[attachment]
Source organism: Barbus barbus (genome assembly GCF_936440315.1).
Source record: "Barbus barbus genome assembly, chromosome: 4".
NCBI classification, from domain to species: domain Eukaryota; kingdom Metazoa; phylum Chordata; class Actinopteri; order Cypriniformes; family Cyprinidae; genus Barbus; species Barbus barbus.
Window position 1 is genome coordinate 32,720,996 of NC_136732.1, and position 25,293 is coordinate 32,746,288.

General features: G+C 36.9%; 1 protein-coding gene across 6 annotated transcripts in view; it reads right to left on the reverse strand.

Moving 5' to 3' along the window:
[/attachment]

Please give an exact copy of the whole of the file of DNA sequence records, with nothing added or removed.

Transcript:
Source organism: Barbus barbus (genome assembly GCF_936440315.1).
Source record: "Barbus barbus genome assembly, chromosome: 4".
NCBI classification, from domain to species: domain Eukaryota; kingdom Metazoa; phylum Chordata; class Actinopteri; order Cypriniformes; family Cyprinidae; genus Barbus; species Barbus barbus.
Window position 1 is genome coordinate 32,720,996 of NC_136732.1, and position 25,293 is coordinate 32,746,288.

General features: G+C 36.9%; 1 protein-coding gene across 6 annotated transcripts in view; it reads right to left on the reverse strand.

Moving 5' to 3' along the window: